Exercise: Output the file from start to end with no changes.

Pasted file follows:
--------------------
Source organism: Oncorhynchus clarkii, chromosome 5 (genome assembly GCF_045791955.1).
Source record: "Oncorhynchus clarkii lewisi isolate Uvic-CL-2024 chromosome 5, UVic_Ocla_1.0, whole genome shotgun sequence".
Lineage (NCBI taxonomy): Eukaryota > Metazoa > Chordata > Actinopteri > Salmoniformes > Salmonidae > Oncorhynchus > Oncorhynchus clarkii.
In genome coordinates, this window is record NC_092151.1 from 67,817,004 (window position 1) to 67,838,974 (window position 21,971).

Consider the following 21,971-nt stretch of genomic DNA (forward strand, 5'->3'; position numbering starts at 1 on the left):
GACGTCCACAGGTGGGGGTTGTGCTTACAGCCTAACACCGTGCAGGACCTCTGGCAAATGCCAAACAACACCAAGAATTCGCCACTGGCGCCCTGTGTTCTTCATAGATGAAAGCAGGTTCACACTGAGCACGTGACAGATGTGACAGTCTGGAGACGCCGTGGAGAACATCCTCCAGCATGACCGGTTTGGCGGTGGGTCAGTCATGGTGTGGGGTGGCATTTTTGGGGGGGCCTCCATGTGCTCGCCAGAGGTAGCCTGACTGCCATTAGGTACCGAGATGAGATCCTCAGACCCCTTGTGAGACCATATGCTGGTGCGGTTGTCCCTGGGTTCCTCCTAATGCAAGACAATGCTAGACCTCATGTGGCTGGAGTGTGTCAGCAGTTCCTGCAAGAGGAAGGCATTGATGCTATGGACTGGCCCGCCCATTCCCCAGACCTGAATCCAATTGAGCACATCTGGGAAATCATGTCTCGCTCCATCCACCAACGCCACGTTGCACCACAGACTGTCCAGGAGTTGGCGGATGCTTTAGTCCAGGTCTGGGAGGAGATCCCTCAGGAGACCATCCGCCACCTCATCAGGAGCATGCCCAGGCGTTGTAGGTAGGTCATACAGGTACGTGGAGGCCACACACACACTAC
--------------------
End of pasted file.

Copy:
Source organism: Oncorhynchus clarkii, chromosome 5 (genome assembly GCF_045791955.1).
Source record: "Oncorhynchus clarkii lewisi isolate Uvic-CL-2024 chromosome 5, UVic_Ocla_1.0, whole genome shotgun sequence".
Lineage (NCBI taxonomy): Eukaryota > Metazoa > Chordata > Actinopteri > Salmoniformes > Salmonidae > Oncorhynchus > Oncorhynchus clarkii.
In genome coordinates, this window is record NC_092151.1 from 67,817,004 (window position 1) to 67,838,974 (window position 21,971).

Consider the following 21,971-nt stretch of genomic DNA (forward strand, 5'->3'; position numbering starts at 1 on the left):
GACGTCCACAGGTGGGGGTTGTGCTTACAGCCTAACACCGTGCAGGACCTCTGGCAAATGCCAAACAACACCAAGAATTCGCCACTGGCGCCCTGTGTTCTTCATAGATGAAAGCAGGTTCACACTGAGCACGTGACAGATGTGACAGTCTGGAGACGCCGTGGAGAACATCCTCCAGCATGACCGGTTTGGCGGTGGGTCAGTCATGGTGTGGGGTGGCATTTTTGGGGGGGCCTCCATGTGCTCGCCAGAGGTAGCCTGACTGCCATTAGGTACCGAGATGAGATCCTCAGACCCCTTGTGAGACCATATGCTGGTGCGGTTGTCCCTGGGTTCCTCCTAATGCAAGACAATGCTAGACCTCATGTGGCTGGAGTGTGTCAGCAGTTCCTGCAAGAGGAAGGCATTGATGCTATGGACTGGCCCGCCCATTCCCCAGACCTGAATCCAATTGAGCACATCTGGGAAATCATGTCTCGCTCCATCCACCAACGCCACGTTGCACCACAGACTGTCCAGGAGTTGGCGGATGCTTTAGTCCAGGTCTGGGAGGAGATCCCTCAGGAGACCATCCGCCACCTCATCAGGAGCATGCCCAGGCGTTGTAGGTAGGTCATACAGGTACGTGGAGGCCACACACACACTAC